I deliberately chose examples from the British cultural space, because Mare Tralla, one of the curators of this year’s Interstanding, has been living both in Tallinn and in London for these past few years, and has certainly been influenced by the art environment over there. “End repeat calls the artists to abandon the ‘flinging’, and discover besides interfaces created for the sense of vision, also possibilities for other, ‘invisible’ interfaces meant for other senses,” wrote Tralla and the other curator Ando Keskküla in the exhibition introduction. The essential difference between ‘end repeat’ and the works displayed at the Nothing exhibition perhaps only lies in the emphasis on the rhetoric of digital art, maybe not even that. Regarding the perception of the world, all works represent quite similar manner of thinking. Entering the box of Tomo Saviç Gecan, a Croatian artist residing in Holland, we seem to find nothing at all there. However, a tiny, almost invisible pick-off has already spotted the visitor, dazedly wandering around in the empty box, and ignited a white rectangle hidden in the remotest corner, shifting it a centimetre along a rail. By the end of the exhibition, the rectangle hopefully reaches the other end of the rail. The majority of visitors never notice it at all. A wish to become invisible, non-existent, together with iconoclasm taken to the extreme, seems to be inseparable from the author’s position of Gecan. At Manifesta III in Ljubljana in 2000, he displayed two rather similar photographs of the Zagreb sports hall. The almost imperceptible difference lay in the slightly smaller box, produced amongst the lines on the floor denoting the volleyball field.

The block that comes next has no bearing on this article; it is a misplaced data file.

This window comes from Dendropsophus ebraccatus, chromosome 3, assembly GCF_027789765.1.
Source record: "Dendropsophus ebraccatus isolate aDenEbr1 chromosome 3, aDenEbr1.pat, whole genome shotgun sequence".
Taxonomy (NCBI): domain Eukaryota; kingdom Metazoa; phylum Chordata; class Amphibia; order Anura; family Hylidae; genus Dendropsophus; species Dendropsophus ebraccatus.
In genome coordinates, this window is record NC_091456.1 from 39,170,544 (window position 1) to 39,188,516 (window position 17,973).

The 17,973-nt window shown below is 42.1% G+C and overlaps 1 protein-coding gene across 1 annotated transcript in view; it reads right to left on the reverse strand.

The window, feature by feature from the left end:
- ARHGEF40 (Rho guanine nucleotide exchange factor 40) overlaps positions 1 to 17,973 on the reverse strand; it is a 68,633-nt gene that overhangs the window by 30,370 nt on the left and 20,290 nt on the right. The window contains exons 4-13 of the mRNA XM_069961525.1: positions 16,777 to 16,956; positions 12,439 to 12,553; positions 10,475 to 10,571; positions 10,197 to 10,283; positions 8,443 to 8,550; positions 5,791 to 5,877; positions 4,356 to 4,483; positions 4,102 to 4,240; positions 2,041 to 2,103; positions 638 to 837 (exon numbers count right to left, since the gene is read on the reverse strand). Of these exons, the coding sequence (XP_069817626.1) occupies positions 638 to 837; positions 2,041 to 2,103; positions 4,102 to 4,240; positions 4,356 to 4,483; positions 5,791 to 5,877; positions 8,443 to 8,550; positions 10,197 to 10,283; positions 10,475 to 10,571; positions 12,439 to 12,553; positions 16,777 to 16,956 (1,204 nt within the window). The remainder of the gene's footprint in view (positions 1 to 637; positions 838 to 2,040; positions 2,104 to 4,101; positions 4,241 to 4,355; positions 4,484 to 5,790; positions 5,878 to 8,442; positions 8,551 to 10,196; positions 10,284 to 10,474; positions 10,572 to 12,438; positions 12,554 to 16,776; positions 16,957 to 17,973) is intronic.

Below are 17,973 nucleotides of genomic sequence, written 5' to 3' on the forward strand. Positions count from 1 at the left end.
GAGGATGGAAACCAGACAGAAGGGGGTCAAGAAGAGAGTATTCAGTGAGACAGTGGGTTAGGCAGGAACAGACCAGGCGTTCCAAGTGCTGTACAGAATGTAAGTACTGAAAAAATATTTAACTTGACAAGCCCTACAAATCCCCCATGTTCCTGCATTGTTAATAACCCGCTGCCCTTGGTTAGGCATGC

The English artist Matthew Crawley’s works My Invisible Friend (1994) and his video Film of Me Hiding in the Bushes (1996), shown at the Nothing exhibition, reveal much less pathos. The first consists of a label that claims that the artist is here displaying his invisible friend. Since the friend is invisible, there is, of course, nothing whatsoever to see. The title of the other work also says all – the film shows a bush behind which the artists allegedly conceals himself. Again, there is nothing to see and we don’t actually know whether the artist is there or not. Gecan and Crawley share the rhetoric of the same non-existence, but the latter’s work is funny and idiotic. Gecan, on the other hand, is feverishly existentialist. But it’s the nothing that’s the main thing. In both cases.